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"The Blue Chook" 2002 Concourse Dinette on 2001 E-350 chassis w V10


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PostPosted: June 19th, 2017, 9:57 am 
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Joined: March 22nd, 2015, 7:45 am
Posts: 446
Location: Northern Virginia
Nice timing on the fan replacement story. Mine is done. Brittle plastic on the inside cracked away again and my crank assembly is hanging by its wires. I've been nursing it along but I'm just done with it when it fell again. I was going to buy the latest Fan-Tastic but the reviews have been bad. Apparently the new owners aren't putting out a good product anymore. I ordered a MaxxAir (less $/good rep) and hope to install it this week.

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PostPosted: June 19th, 2017, 11:04 am 
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Joined: December 31st, 2016, 5:57 am
Posts: 131
Quote:
I was going to buy the latest Fan-Tastic but the reviews have been bad

I was apprehensive about Fan-Tastic Vent’s stellar reputation being compromised after Atwood Mobile then Dometic’s succession of profit-driven corporate takeovers. That’s the main reason I got the most basic model with less to go wrong.

UPDATE: Hmph…. just stripped the engagement splines on the manual lift knob. The new one is cheapened and all plastic, unlike the original that used a die-cast zinc extension. Fortunately the metal one is still available. Just another Amazon click away....

Good luck with the MaxxAir vent. I installed the original MaxxAir translucent vent cover over my new skylight (where the air conditioner used to be) and was impressed with its robust thickness.

Just thought I’d share the following from fantasticvent.com about the chemical resistance of the polycarbonate lid and sticking to the rubber seal. ‘303 Aerospace Protectant’ is approved.

- - - - - - - - - -
Oil or oil derivatives and Polycarbonate are not compatible, they're actually enemies. Any oil or grease on a Polycarbonate dome will cause cracks in a very short time yet Polycarbonate in the proper thickness is literally "bullet proof". Structurally, Polycarbonate remains the strongest exterior polymer available (hence, Fan-Tastic Vent lifetime warranted dome / flat lids) but, unfortunately, it's resistance to many chemicals and oil is not good.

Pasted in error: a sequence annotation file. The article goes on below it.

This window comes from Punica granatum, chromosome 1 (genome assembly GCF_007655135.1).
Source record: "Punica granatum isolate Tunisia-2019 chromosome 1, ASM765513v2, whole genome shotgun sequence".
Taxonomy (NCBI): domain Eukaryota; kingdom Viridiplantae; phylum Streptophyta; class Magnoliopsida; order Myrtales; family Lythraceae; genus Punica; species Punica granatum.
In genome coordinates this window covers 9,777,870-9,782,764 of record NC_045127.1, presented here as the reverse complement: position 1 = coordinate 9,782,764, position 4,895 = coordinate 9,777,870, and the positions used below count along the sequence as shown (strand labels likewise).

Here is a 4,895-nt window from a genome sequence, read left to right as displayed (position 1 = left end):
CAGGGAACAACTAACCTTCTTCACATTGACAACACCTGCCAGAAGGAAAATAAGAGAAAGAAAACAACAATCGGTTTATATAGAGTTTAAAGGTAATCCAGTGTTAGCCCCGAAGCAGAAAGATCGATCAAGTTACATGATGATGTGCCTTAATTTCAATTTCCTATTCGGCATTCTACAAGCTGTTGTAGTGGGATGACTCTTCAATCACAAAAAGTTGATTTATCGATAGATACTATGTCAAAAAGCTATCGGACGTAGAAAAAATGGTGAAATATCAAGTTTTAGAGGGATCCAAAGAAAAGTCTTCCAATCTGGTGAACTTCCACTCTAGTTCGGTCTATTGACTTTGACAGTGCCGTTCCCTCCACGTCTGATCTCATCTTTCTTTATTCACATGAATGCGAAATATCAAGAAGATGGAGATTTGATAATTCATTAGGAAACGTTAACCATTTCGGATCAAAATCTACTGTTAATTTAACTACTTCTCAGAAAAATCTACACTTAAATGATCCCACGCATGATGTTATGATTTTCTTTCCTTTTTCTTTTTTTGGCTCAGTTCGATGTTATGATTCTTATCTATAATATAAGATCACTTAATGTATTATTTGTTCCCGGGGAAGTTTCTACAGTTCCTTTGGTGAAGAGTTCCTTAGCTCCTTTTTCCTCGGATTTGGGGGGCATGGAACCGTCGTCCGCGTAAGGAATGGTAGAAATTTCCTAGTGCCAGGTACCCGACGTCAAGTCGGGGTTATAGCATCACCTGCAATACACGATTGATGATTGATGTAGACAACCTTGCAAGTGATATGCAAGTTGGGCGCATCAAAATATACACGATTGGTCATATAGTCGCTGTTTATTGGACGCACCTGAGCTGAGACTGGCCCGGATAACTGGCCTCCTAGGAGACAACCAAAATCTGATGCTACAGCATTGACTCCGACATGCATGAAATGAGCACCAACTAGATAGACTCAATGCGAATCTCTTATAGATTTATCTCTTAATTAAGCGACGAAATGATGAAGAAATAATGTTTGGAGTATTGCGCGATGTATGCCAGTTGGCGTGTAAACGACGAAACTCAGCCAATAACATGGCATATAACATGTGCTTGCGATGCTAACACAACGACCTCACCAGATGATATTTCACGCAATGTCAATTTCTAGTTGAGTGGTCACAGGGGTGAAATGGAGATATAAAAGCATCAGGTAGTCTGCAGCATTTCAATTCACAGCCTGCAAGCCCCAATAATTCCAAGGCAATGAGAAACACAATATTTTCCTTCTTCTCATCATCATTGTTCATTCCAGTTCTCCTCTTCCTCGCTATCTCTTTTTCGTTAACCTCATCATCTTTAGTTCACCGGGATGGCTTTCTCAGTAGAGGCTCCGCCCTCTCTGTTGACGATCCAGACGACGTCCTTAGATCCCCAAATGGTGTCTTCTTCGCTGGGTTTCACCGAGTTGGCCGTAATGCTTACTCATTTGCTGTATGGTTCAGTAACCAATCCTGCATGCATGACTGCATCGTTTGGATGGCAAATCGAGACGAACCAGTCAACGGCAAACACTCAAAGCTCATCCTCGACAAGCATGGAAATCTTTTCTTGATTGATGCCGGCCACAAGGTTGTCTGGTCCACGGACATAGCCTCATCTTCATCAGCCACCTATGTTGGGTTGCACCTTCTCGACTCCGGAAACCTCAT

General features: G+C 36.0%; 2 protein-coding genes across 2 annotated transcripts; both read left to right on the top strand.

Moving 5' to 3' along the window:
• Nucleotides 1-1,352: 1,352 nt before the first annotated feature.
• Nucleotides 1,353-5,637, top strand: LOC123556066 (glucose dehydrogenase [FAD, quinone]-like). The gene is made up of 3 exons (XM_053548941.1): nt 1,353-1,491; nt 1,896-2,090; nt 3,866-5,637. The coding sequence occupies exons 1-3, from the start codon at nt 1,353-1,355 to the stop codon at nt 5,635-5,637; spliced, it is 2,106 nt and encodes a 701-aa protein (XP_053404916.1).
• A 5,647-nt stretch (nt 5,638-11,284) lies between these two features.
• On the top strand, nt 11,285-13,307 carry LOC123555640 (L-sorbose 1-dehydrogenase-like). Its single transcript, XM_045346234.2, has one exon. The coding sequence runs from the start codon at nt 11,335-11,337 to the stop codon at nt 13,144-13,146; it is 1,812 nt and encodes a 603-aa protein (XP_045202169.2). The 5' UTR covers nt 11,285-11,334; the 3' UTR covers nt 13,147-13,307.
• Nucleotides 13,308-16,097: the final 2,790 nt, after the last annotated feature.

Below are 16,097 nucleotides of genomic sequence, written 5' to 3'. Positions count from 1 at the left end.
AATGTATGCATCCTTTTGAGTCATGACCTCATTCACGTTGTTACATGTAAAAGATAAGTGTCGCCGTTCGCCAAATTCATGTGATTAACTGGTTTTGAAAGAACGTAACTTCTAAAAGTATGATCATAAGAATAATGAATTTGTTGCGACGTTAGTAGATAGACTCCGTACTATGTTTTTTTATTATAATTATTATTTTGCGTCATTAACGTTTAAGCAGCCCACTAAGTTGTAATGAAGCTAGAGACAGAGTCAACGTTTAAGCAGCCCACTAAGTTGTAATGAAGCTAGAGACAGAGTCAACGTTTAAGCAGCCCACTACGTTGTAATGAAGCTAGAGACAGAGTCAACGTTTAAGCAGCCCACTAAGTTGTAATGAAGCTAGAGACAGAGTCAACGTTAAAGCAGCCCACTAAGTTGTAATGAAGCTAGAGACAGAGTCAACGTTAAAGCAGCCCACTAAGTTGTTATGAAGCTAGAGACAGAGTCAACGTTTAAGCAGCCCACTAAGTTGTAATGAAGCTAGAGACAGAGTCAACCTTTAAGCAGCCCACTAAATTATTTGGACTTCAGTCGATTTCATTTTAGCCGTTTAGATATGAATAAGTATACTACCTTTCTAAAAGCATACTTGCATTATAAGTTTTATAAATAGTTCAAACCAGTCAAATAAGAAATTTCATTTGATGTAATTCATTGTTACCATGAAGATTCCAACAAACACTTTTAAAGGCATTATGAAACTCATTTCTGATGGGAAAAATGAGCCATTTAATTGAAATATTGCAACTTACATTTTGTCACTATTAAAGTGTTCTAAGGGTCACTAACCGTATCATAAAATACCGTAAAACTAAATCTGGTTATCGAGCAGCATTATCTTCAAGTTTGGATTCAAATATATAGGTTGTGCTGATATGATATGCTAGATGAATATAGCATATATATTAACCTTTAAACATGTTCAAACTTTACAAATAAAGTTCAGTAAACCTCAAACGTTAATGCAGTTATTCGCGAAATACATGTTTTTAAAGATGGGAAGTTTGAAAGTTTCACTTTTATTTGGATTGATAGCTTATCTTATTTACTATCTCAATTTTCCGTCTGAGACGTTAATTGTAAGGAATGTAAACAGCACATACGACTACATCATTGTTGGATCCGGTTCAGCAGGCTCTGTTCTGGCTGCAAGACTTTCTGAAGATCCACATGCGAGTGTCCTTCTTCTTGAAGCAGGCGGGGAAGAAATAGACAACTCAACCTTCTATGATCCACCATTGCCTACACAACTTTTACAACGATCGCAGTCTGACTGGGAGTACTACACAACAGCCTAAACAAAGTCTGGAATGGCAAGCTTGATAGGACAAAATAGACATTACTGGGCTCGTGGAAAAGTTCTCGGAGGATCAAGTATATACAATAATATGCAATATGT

EPDM rubber is the highest quality weather seal on the market and has been for many years. From our experience, it does not break down under severe Ultra Violet ray (UV) conditions and has remained soft and pliable for over 20 years. EPDM rubber's formula or recipe must include a lubricant for the extruding process. That lubricant is a small amount of "oil"! The amount of oil in the recipe is very slight but when subjected to heat and intense UV the rubber seal "bleeds" (a faint trace of oil develops on the surface of the seal).
 
The combination of Polycarbonate dome, compressed bleeding seal and sun, generates a chemical reaction resulting in a "stuck dome / lid". Historically, only a small percentage of seals extruded in the large lots we purchase bleed enough to cause this problem.
 
Our treating of all seals prior to packaging for 18 years with AK-1000, a silicone based protectant, eliminated sticking but occasionally required additional treatment, generally, prior to storing coach. A few years ago seals  began sticking and re-treatment with AK-1000 didn’t correct the problem. Upon investigation, some component suppliers actually stated "EPA (Environmental Protection Agency) constraints in conjunction with dramatic cost increases and availability of essential chemicals lead to changes in the components they supplied without advanced notification”. Since then, we have used a release agent (rubber manufacturer recommended), redesigned and re-tooled the seal profile, changed the adhesive we apply inside seal to hold it to the main base and finally, changed rubber suppliers!
 
FIX: At your local dealer you can purchase 303 conditioner.  Wipe the seals with the conditioner or you can purchase new seals at your local dealership.
- - - - - - - - - -

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"The Blue Chook" 2002 Concourse Dinette on 2001 E-350 chassis w V10